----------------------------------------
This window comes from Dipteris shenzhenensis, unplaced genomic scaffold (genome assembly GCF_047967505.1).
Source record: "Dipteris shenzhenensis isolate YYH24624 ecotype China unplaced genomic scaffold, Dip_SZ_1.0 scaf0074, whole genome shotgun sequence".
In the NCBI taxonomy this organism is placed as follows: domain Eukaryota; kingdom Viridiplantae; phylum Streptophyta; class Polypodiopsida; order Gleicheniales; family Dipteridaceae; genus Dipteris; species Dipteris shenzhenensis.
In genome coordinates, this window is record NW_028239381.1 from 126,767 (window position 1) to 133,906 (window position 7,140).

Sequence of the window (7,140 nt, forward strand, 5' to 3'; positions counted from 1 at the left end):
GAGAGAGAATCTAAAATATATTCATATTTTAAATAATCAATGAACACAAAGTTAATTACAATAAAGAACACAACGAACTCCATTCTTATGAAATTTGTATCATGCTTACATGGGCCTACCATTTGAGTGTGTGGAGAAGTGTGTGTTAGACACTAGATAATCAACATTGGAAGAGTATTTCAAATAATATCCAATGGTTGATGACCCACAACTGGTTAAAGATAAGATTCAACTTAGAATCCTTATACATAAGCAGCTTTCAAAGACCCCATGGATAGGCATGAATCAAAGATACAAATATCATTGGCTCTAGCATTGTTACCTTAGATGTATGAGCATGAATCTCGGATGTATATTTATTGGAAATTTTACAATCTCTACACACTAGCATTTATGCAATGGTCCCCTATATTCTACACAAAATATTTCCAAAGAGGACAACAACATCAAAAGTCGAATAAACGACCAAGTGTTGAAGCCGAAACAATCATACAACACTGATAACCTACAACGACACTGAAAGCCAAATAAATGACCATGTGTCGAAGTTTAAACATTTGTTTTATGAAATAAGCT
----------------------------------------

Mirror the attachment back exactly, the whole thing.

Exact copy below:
This window comes from Dipteris shenzhenensis, unplaced genomic scaffold (genome assembly GCF_047967505.1).
Source record: "Dipteris shenzhenensis isolate YYH24624 ecotype China unplaced genomic scaffold, Dip_SZ_1.0 scaf0074, whole genome shotgun sequence".
In the NCBI taxonomy this organism is placed as follows: domain Eukaryota; kingdom Viridiplantae; phylum Streptophyta; class Polypodiopsida; order Gleicheniales; family Dipteridaceae; genus Dipteris; species Dipteris shenzhenensis.
In genome coordinates, this window is record NW_028239381.1 from 126,767 (window position 1) to 133,906 (window position 7,140).

Sequence of the window (7,140 nt, forward strand, 5' to 3'; positions counted from 1 at the left end):
GAGAGAGAATCTAAAATATATTCATATTTTAAATAATCAATGAACACAAAGTTAATTACAATAAAGAACACAACGAACTCCATTCTTATGAAATTTGTATCATGCTTACATGGGCCTACCATTTGAGTGTGTGGAGAAGTGTGTGTTAGACACTAGATAATCAACATTGGAAGAGTATTTCAAATAATATCCAATGGTTGATGACCCACAACTGGTTAAAGATAAGATTCAACTTAGAATCCTTATACATAAGCAGCTTTCAAAGACCCCATGGATAGGCATGAATCAAAGATACAAATATCATTGGCTCTAGCATTGTTACCTTAGATGTATGAGCATGAATCTCGGATGTATATTTATTGGAAATTTTACAATCTCTACACACTAGCATTTATGCAATGGTCCCCTATATTCTACACAAAATATTTCCAAAGAGGACAACAACATCAAAAGTCGAATAAACGACCAAGTGTTGAAGCCGAAACAATCATACAACACTGATAACCTACAACGACACTGAAAGCCAAATAAATGACCATGTGTCGAAGTTTAAACATTTGTTTTATGAAATAAGCT